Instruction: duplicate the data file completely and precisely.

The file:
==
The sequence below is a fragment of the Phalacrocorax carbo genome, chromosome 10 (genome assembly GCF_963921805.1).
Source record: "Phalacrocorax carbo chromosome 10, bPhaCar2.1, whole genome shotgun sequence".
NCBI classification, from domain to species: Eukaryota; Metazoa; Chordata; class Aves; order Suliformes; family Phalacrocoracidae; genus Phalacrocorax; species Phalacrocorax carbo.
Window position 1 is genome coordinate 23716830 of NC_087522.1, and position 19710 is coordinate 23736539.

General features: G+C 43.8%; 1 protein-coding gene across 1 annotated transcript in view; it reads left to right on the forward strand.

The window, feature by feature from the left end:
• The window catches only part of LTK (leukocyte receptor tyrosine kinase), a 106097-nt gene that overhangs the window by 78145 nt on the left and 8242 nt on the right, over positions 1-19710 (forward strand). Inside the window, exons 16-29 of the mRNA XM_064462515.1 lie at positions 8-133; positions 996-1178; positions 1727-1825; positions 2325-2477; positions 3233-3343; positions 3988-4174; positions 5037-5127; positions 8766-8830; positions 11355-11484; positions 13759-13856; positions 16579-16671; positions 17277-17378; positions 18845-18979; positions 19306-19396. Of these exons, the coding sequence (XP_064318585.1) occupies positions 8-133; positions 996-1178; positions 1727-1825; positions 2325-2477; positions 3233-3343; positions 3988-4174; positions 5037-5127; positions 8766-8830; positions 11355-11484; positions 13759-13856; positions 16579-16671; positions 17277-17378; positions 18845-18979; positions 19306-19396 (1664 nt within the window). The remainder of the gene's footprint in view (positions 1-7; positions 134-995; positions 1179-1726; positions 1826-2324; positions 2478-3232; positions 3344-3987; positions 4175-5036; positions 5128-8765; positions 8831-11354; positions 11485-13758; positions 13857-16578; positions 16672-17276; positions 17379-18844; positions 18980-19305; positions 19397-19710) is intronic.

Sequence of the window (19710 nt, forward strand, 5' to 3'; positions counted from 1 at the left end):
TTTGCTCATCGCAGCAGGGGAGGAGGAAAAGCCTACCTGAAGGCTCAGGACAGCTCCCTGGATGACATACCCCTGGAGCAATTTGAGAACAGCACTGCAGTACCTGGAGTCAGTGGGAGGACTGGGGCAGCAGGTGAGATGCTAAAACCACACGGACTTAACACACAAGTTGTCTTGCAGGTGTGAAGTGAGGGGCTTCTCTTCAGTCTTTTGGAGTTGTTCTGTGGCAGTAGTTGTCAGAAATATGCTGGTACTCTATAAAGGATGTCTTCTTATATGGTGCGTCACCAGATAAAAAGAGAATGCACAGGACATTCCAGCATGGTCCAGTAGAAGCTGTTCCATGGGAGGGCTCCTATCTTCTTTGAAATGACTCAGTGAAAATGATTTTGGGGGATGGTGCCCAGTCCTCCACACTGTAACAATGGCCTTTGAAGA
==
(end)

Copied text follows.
The sequence below is a fragment of the Phalacrocorax carbo genome, chromosome 10 (genome assembly GCF_963921805.1).
Source record: "Phalacrocorax carbo chromosome 10, bPhaCar2.1, whole genome shotgun sequence".
NCBI classification, from domain to species: Eukaryota; Metazoa; Chordata; class Aves; order Suliformes; family Phalacrocoracidae; genus Phalacrocorax; species Phalacrocorax carbo.
Window position 1 is genome coordinate 23716830 of NC_087522.1, and position 19710 is coordinate 23736539.

General features: G+C 43.8%; 1 protein-coding gene across 1 annotated transcript in view; it reads left to right on the forward strand.

The window, feature by feature from the left end:
• The window catches only part of LTK (leukocyte receptor tyrosine kinase), a 106097-nt gene that overhangs the window by 78145 nt on the left and 8242 nt on the right, over positions 1-19710 (forward strand). Inside the window, exons 16-29 of the mRNA XM_064462515.1 lie at positions 8-133; positions 996-1178; positions 1727-1825; positions 2325-2477; positions 3233-3343; positions 3988-4174; positions 5037-5127; positions 8766-8830; positions 11355-11484; positions 13759-13856; positions 16579-16671; positions 17277-17378; positions 18845-18979; positions 19306-19396. Of these exons, the coding sequence (XP_064318585.1) occupies positions 8-133; positions 996-1178; positions 1727-1825; positions 2325-2477; positions 3233-3343; positions 3988-4174; positions 5037-5127; positions 8766-8830; positions 11355-11484; positions 13759-13856; positions 16579-16671; positions 17277-17378; positions 18845-18979; positions 19306-19396 (1664 nt within the window). The remainder of the gene's footprint in view (positions 1-7; positions 134-995; positions 1179-1726; positions 1826-2324; positions 2478-3232; positions 3344-3987; positions 4175-5036; positions 5128-8765; positions 8831-11354; positions 11485-13758; positions 13857-16578; positions 16672-17276; positions 17379-18844; positions 18980-19305; positions 19397-19710) is intronic.

Sequence of the window (19710 nt, forward strand, 5' to 3'; positions counted from 1 at the left end):
TTTGCTCATCGCAGCAGGGGAGGAGGAAAAGCCTACCTGAAGGCTCAGGACAGCTCCCTGGATGACATACCCCTGGAGCAATTTGAGAACAGCACTGCAGTACCTGGAGTCAGTGGGAGGACTGGGGCAGCAGGTGAGATGCTAAAACCACACGGACTTAACACACAAGTTGTCTTGCAGGTGTGAAGTGAGGGGCTTCTCTTCAGTCTTTTGGAGTTGTTCTGTGGCAGTAGTTGTCAGAAATATGCTGGTACTCTATAAAGGATGTCTTCTTATATGGTGCGTCACCAGATAAAAAGAGAATGCACAGGACATTCCAGCATGGTCCAGTAGAAGCTGTTCCATGGGAGGGCTCCTATCTTCTTTGAAATGACTCAGTGAAAATGATTTTGGGGGATGGTGCCCAGTCCTCCACACTGTAACAATGGCCTTTGAAGA